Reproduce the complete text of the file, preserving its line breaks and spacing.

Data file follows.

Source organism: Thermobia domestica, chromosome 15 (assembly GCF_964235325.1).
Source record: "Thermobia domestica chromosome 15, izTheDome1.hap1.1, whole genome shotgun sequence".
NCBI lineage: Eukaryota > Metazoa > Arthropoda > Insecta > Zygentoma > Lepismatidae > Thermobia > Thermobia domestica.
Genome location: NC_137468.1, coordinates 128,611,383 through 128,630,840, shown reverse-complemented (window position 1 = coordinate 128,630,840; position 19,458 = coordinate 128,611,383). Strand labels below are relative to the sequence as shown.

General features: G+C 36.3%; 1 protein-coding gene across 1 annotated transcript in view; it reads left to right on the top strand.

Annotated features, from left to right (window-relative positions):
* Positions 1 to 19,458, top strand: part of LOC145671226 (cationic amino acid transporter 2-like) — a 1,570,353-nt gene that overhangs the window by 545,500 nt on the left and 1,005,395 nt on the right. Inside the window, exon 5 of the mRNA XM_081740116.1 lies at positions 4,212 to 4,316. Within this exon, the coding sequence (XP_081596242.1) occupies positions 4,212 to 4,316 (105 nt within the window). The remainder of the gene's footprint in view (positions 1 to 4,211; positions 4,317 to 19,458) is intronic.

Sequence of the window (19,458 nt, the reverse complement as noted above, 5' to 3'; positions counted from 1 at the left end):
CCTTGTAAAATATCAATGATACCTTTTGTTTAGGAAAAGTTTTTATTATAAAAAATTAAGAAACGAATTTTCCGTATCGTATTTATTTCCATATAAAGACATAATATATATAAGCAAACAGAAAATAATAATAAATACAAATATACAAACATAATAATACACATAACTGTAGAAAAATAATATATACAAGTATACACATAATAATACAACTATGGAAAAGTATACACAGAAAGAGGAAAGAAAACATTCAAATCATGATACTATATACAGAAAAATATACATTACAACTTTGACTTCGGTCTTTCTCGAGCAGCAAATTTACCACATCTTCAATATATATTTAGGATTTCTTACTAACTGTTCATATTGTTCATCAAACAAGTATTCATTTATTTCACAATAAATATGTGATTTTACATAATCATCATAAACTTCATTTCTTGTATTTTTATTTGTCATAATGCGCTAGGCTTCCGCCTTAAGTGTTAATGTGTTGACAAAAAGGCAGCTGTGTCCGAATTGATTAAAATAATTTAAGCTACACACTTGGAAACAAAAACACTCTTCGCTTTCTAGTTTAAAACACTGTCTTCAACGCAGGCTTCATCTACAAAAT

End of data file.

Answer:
Source organism: Thermobia domestica, chromosome 15 (assembly GCF_964235325.1).
Source record: "Thermobia domestica chromosome 15, izTheDome1.hap1.1, whole genome shotgun sequence".
NCBI lineage: Eukaryota > Metazoa > Arthropoda > Insecta > Zygentoma > Lepismatidae > Thermobia > Thermobia domestica.
Genome location: NC_137468.1, coordinates 128,611,383 through 128,630,840, shown reverse-complemented (window position 1 = coordinate 128,630,840; position 19,458 = coordinate 128,611,383). Strand labels below are relative to the sequence as shown.

General features: G+C 36.3%; 1 protein-coding gene across 1 annotated transcript in view; it reads left to right on the top strand.

Annotated features, from left to right (window-relative positions):
* Positions 1 to 19,458, top strand: part of LOC145671226 (cationic amino acid transporter 2-like) — a 1,570,353-nt gene that overhangs the window by 545,500 nt on the left and 1,005,395 nt on the right. Inside the window, exon 5 of the mRNA XM_081740116.1 lies at positions 4,212 to 4,316. Within this exon, the coding sequence (XP_081596242.1) occupies positions 4,212 to 4,316 (105 nt within the window). The remainder of the gene's footprint in view (positions 1 to 4,211; positions 4,317 to 19,458) is intronic.

Sequence of the window (19,458 nt, the reverse complement as noted above, 5' to 3'; positions counted from 1 at the left end):
CCTTGTAAAATATCAATGATACCTTTTGTTTAGGAAAAGTTTTTATTATAAAAAATTAAGAAACGAATTTTCCGTATCGTATTTATTTCCATATAAAGACATAATATATATAAGCAAACAGAAAATAATAATAAATACAAATATACAAACATAATAATACACATAACTGTAGAAAAATAATATATACAAGTATACACATAATAATACAACTATGGAAAAGTATACACAGAAAGAGGAAAGAAAACATTCAAATCATGATACTATATACAGAAAAATATACATTACAACTTTGACTTCGGTCTTTCTCGAGCAGCAAATTTACCACATCTTCAATATATATTTAGGATTTCTTACTAACTGTTCATATTGTTCATCAAACAAGTATTCATTTATTTCACAATAAATATGTGATTTTACATAATCATCATAAACTTCATTTCTTGTATTTTTATTTGTCATAATGCGCTAGGCTTCCGCCTTAAGTGTTAATGTGTTGACAAAAAGGCAGCTGTGTCCGAATTGATTAAAATAATTTAAGCTACACACTTGGAAACAAAAACACTCTTCGCTTTCTAGTTTAAAACACTGTCTTCAACGCAGGCTTCATCTACAAAAT